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Implementing the Dodd-Frank Act’s Prohibition Against References to Credit Ratings: The Investment Company Act Rules and Forms

March 11, 2011

As required by the Dodd-Frank Act, the SEC is proposing the removal of references to credit ratings in certain rules and forms under the Investment Company Act of 1940. Three Investment Company Act rules: Rules 2a-7, 3a-7 and 5b-3, and four forms: Forms N-1A, N-2, N-3 and N-MFP, are affected. The proposed amendments remove the references to credit ratings in Rules 2a-7 and 5b-3 and replace them with alternative standards of credit-worthiness designed to achieve the same purposes.

Photo by Anders Sandberg. Some rights reserved.

In addition, the Commission proposes new Rule 6a-5 under the Investment Company Act to establish a credit-worthiness standard to replace the credit rating reference the Dodd-Frank Act eliminated from the Investment Company Act. Finally, the SEC proposes elimination of required disclosures of credit ratings in Form N-MFP, and removal from Forms N-1A, N-2 and N-3 the requirement that credit ratings be used when portraying credit quality in shareholder reports.

Rule 2a-7

Under the proposal, a rating would no longer be a required element in determining which securities are permissible investments for a money market fund. A security would instead be an eligible investment for a money market fund if the fund’s board or its delegate determines that the security presents minimal credit risks. The fund’s board may continue to consider credit in making those determinations.

As under the current rule, funds would have to invest at least 97 percent of their assets in securities that the board has determined are issued by an issuer that has the highest capacity to meet its short-term financial obligations. This standard is intended to be consistent with the highest credit rating category. To satisfy the proposed standard, an investment adviser would be required to exercise “reasonable diligence” in keeping abreast of new information about a portfolio security that the adviser believes to be credible.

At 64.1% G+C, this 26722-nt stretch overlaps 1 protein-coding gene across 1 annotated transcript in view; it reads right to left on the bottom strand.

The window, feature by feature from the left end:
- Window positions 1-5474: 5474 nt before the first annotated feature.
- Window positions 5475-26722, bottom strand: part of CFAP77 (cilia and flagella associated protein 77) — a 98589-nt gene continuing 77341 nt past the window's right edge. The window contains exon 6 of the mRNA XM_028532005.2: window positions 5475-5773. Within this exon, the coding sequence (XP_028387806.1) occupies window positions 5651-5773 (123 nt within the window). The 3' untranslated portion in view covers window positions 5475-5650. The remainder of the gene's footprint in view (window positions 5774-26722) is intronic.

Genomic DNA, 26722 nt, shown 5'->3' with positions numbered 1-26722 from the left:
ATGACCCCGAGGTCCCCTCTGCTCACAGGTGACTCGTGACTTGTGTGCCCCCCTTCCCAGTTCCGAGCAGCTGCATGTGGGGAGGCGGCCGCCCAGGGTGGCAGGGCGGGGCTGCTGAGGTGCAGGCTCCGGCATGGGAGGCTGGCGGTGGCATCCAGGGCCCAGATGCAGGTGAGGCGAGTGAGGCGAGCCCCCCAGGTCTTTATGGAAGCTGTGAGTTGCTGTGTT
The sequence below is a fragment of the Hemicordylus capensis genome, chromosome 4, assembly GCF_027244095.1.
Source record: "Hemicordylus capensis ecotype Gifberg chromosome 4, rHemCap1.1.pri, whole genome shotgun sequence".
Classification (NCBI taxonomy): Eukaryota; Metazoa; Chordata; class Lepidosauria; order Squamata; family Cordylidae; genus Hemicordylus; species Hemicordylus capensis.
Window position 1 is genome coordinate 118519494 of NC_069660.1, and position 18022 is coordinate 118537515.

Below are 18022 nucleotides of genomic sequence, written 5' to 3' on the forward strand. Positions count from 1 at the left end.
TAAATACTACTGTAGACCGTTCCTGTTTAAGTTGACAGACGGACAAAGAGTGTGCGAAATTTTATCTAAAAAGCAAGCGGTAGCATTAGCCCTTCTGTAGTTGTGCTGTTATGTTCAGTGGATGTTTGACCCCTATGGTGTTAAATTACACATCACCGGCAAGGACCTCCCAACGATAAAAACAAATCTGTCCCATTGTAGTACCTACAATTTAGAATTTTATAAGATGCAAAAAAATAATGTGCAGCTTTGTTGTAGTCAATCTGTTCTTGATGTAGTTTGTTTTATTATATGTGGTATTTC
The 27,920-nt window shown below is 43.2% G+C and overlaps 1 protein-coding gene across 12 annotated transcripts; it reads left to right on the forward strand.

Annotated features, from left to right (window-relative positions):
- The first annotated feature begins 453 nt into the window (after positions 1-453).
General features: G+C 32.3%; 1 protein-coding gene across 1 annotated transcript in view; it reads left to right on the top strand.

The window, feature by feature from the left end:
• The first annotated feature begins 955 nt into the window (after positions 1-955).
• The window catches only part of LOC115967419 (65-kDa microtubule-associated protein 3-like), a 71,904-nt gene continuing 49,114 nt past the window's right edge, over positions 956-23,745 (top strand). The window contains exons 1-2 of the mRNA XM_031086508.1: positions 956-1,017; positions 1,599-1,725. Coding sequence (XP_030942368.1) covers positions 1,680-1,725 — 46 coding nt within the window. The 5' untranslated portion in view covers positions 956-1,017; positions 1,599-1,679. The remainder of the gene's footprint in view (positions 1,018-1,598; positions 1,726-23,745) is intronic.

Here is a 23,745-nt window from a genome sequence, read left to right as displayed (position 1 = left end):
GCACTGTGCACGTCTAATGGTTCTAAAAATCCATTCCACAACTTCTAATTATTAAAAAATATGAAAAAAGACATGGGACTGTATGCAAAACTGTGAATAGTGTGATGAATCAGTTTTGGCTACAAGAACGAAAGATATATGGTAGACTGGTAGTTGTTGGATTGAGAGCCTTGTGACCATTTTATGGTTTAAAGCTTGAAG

Rule 5b-3

Similarly, the proposed amendments to Rule 5b-3 would eliminate the requirement that securities collateralizing repurchase agreements, other than cash or government securities, be rated in the highest credit rating category or be of comparable quality. In place of this requirement, the proposal would put certain restrictions on collateral other than cash or government securities. Such collateral would have to consist of securities that the fund’s board of directors determines are issued by an issuer that has the highest capacity to meet its financial obligations, and be sufficiently liquid that they can be sold at approximately their carrying value in the ordinary course of business within seven calendar days.

Rule 6a-5

Proposed rule 6a-5 would deem a business and industrial development company to have met the requirements for credit-worthiness of certain debt securities if the board of directors determines that the debt security is subject to no greater than moderate credit risk, and is sufficiently liquid that the security can be sold at or near its carrying value within a reasonably short period of time.

Comments should be submitted on or before April 25, 2011. View the proposing release and text here.

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